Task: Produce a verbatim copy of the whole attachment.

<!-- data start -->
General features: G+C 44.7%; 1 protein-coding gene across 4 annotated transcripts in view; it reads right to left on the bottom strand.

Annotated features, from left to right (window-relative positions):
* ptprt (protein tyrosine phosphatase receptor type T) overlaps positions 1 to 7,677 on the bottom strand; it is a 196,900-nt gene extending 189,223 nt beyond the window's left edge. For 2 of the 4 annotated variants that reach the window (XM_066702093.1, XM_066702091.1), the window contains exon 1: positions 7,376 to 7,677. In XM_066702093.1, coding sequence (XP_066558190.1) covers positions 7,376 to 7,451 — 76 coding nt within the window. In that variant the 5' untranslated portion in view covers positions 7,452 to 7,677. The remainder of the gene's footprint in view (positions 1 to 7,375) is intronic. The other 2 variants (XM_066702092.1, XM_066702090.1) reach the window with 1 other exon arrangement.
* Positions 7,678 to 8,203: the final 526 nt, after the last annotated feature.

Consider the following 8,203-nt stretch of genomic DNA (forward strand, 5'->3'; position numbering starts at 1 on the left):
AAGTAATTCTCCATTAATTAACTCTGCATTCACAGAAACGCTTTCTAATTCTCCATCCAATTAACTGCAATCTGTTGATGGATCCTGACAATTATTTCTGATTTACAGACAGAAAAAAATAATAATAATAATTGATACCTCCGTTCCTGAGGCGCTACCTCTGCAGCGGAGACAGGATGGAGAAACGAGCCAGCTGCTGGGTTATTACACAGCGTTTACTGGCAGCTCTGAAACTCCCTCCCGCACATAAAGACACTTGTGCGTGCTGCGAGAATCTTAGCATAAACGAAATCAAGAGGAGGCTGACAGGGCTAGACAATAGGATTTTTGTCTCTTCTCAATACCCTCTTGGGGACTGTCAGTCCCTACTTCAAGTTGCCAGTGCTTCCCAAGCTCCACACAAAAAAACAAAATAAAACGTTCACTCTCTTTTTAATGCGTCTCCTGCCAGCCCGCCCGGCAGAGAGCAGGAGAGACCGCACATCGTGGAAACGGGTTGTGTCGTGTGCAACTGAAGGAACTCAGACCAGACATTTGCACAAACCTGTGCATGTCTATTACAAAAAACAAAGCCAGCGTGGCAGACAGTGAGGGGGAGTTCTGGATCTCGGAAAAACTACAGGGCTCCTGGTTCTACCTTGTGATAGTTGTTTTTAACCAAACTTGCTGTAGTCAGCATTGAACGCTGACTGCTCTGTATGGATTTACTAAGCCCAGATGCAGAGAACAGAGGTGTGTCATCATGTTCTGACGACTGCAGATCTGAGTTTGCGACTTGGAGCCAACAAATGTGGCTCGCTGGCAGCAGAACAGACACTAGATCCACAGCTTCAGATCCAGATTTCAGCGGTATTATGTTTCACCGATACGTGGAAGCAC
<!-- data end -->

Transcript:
General features: G+C 44.7%; 1 protein-coding gene across 4 annotated transcripts in view; it reads right to left on the bottom strand.

Annotated features, from left to right (window-relative positions):
* ptprt (protein tyrosine phosphatase receptor type T) overlaps positions 1 to 7,677 on the bottom strand; it is a 196,900-nt gene extending 189,223 nt beyond the window's left edge. For 2 of the 4 annotated variants that reach the window (XM_066702093.1, XM_066702091.1), the window contains exon 1: positions 7,376 to 7,677. In XM_066702093.1, coding sequence (XP_066558190.1) covers positions 7,376 to 7,451 — 76 coding nt within the window. In that variant the 5' untranslated portion in view covers positions 7,452 to 7,677. The remainder of the gene's footprint in view (positions 1 to 7,375) is intronic. The other 2 variants (XM_066702092.1, XM_066702090.1) reach the window with 1 other exon arrangement.
* Positions 7,678 to 8,203: the final 526 nt, after the last annotated feature.

Consider the following 8,203-nt stretch of genomic DNA (forward strand, 5'->3'; position numbering starts at 1 on the left):
AAGTAATTCTCCATTAATTAACTCTGCATTCACAGAAACGCTTTCTAATTCTCCATCCAATTAACTGCAATCTGTTGATGGATCCTGACAATTATTTCTGATTTACAGACAGAAAAAAATAATAATAATAATTGATACCTCCGTTCCTGAGGCGCTACCTCTGCAGCGGAGACAGGATGGAGAAACGAGCCAGCTGCTGGGTTATTACACAGCGTTTACTGGCAGCTCTGAAACTCCCTCCCGCACATAAAGACACTTGTGCGTGCTGCGAGAATCTTAGCATAAACGAAATCAAGAGGAGGCTGACAGGGCTAGACAATAGGATTTTTGTCTCTTCTCAATACCCTCTTGGGGACTGTCAGTCCCTACTTCAAGTTGCCAGTGCTTCCCAAGCTCCACACAAAAAAACAAAATAAAACGTTCACTCTCTTTTTAATGCGTCTCCTGCCAGCCCGCCCGGCAGAGAGCAGGAGAGACCGCACATCGTGGAAACGGGTTGTGTCGTGTGCAACTGAAGGAACTCAGACCAGACATTTGCACAAACCTGTGCATGTCTATTACAAAAAACAAAGCCAGCGTGGCAGACAGTGAGGGGGAGTTCTGGATCTCGGAAAAACTACAGGGCTCCTGGTTCTACCTTGTGATAGTTGTTTTTAACCAAACTTGCTGTAGTCAGCATTGAACGCTGACTGCTCTGTATGGATTTACTAAGCCCAGATGCAGAGAACAGAGGTGTGTCATCATGTTCTGACGACTGCAGATCTGAGTTTGCGACTTGGAGCCAACAAATGTGGCTCGCTGGCAGCAGAACAGACACTAGATCCACAGCTTCAGATCCAGATTTCAGCGGTATTATGTTTCACCGATACGTGGAAGCAC